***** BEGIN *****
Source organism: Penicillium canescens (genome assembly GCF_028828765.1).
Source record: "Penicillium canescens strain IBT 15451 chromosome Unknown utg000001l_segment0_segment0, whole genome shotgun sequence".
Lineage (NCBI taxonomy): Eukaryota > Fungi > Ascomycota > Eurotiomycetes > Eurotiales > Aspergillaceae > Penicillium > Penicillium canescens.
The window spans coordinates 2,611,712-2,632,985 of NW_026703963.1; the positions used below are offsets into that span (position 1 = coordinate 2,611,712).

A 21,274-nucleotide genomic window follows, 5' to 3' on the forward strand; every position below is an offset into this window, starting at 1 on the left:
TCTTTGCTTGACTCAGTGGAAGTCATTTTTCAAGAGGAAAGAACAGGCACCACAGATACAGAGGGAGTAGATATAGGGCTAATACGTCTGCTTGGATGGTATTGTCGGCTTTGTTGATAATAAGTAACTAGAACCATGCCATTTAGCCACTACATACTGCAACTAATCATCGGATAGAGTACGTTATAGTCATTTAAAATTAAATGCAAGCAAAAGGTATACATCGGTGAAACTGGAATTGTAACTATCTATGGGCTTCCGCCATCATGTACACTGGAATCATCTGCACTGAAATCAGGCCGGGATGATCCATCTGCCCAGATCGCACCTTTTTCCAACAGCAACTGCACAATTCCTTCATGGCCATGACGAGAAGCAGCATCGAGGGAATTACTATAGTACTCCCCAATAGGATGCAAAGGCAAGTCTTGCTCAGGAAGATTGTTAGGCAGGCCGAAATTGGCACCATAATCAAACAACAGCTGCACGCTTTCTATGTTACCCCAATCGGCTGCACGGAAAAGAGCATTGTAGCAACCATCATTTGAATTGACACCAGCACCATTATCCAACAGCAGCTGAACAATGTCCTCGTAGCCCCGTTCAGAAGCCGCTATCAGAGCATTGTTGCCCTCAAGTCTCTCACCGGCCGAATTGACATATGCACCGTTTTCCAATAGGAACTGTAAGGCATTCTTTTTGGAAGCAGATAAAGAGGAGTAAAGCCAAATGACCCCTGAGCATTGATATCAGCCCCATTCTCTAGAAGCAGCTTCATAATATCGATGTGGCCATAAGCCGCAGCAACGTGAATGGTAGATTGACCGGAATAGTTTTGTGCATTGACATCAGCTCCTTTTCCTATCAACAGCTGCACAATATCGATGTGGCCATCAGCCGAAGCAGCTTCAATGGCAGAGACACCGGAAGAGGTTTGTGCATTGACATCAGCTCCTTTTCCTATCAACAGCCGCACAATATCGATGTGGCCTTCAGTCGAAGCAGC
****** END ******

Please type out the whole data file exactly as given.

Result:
Source organism: Penicillium canescens (genome assembly GCF_028828765.1).
Source record: "Penicillium canescens strain IBT 15451 chromosome Unknown utg000001l_segment0_segment0, whole genome shotgun sequence".
Lineage (NCBI taxonomy): Eukaryota > Fungi > Ascomycota > Eurotiomycetes > Eurotiales > Aspergillaceae > Penicillium > Penicillium canescens.
The window spans coordinates 2,611,712-2,632,985 of NW_026703963.1; the positions used below are offsets into that span (position 1 = coordinate 2,611,712).

A 21,274-nucleotide genomic window follows, 5' to 3' on the forward strand; every position below is an offset into this window, starting at 1 on the left:
TCTTTGCTTGACTCAGTGGAAGTCATTTTTCAAGAGGAAAGAACAGGCACCACAGATACAGAGGGAGTAGATATAGGGCTAATACGTCTGCTTGGATGGTATTGTCGGCTTTGTTGATAATAAGTAACTAGAACCATGCCATTTAGCCACTACATACTGCAACTAATCATCGGATAGAGTACGTTATAGTCATTTAAAATTAAATGCAAGCAAAAGGTATACATCGGTGAAACTGGAATTGTAACTATCTATGGGCTTCCGCCATCATGTACACTGGAATCATCTGCACTGAAATCAGGCCGGGATGATCCATCTGCCCAGATCGCACCTTTTTCCAACAGCAACTGCACAATTCCTTCATGGCCATGACGAGAAGCAGCATCGAGGGAATTACTATAGTACTCCCCAATAGGATGCAAAGGCAAGTCTTGCTCAGGAAGATTGTTAGGCAGGCCGAAATTGGCACCATAATCAAACAACAGCTGCACGCTTTCTATGTTACCCCAATCGGCTGCACGGAAAAGAGCATTGTAGCAACCATCATTTGAATTGACACCAGCACCATTATCCAACAGCAGCTGAACAATGTCCTCGTAGCCCCGTTCAGAAGCCGCTATCAGAGCATTGTTGCCCTCAAGTCTCTCACCGGCCGAATTGACATATGCACCGTTTTCCAATAGGAACTGTAAGGCATTCTTTTTGGAAGCAGATAAAGAGGAGTAAAGCCAAATGACCCCTGAGCATTGATATCAGCCCCATTCTCTAGAAGCAGCTTCATAATATCGATGTGGCCATAAGCCGCAGCAACGTGAATGGTAGATTGACCGGAATAGTTTTGTGCATTGACATCAGCTCCTTTTCCTATCAACAGCTGCACAATATCGATGTGGCCATCAGCCGAAGCAGCTTCAATGGCAGAGACACCGGAAGAGGTTTGTGCATTGACATCAGCTCCTTTTCCTATCAACAGCCGCACAATATCGATGTGGCCTTCAGTCGAAGCAGC